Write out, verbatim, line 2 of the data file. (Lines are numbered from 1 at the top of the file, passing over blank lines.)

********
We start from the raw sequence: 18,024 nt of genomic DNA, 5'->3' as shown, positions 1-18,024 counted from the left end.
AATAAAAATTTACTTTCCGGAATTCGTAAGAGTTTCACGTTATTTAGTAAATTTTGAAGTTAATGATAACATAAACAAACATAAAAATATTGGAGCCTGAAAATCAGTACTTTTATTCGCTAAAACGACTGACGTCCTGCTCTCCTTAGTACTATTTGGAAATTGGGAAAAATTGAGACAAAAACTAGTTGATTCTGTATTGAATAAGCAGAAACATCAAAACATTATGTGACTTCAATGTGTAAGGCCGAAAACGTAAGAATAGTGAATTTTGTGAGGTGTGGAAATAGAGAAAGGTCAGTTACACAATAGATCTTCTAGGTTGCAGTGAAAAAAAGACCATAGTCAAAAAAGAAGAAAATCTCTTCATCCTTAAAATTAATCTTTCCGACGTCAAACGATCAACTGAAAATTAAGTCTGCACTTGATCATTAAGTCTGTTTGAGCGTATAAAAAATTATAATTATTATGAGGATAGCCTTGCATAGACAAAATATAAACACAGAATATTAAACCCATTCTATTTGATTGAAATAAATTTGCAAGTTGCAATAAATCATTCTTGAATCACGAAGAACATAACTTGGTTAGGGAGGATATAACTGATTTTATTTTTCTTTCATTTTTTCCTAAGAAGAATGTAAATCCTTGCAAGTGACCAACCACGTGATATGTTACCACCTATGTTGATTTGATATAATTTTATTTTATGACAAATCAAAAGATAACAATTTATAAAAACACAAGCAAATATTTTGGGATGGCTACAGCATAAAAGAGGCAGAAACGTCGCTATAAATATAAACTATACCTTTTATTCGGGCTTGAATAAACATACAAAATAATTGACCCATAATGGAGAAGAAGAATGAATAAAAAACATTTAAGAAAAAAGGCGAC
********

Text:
AATAAAAATTTACTTTCCGGAATTCGTAAGAGTTTCACGTTATTTAGTAAATTTTGAAGTTAATGATAACATAAACAAACATAAAAATATTGGAGCCTGAAAATCAGTACTTTTATTCGCTAAAACGACTGACGTCCTGCTCTCCTTAGTACTATTTGGAAATTGGGAAAAATTGAGACAAAAACTAGTTGATTCTGTATTGAATAAGCAGAAACATCAAAACATTATGTGACTTCAATGTGTAAGGCCGAAAACGTAAGAATAGTGAATTTTGTGAGGTGTGGAAATAGAGAAAGGTCAGTTACACAATAGATCTTCTAGGTTGCAGTGAAAAAAAGACCATAGTCAAAAAAGAAGAAAATCTCTTCATCCTTAAAATTAATCTTTCCGACGTCAAACGATCAACTGAAAATTAAGTCTGCACTTGATCATTAAGTCTGTTTGAGCGTATAAAAAATTATAATTATTATGAGGATAGCCTTGCATAGACAAAATATAAACACAGAATATTAAACCCATTCTATTTGATTGAAATAAATTTGCAAGTTGCAATAAATCATTCTTGAATCACGAAGAACATAACTTGGTTAGGGAGGATATAACTGATTTTATTTTTCTTTCATTTTTTCCTAAGAAGAATGTAAATCCTTGCAAGTGACCAACCACGTGATATGTTACCACCTATGTTGATTTGATATAATTTTATTTTATGACAAATCAAAAGATAACAATTTATAAAAACACAAGCAAATATTTTGGGATGGCTACAGCATAAAAGAGGCAGAAACGTCGCTATAAATATAAACTATACCTTTTATTCGGGCTTGAATAAACATACAAAATAATTGACCCATAATGGAGAAGAAGAATGAATAAAAAACATTTAAGAAAAAAGGCGAC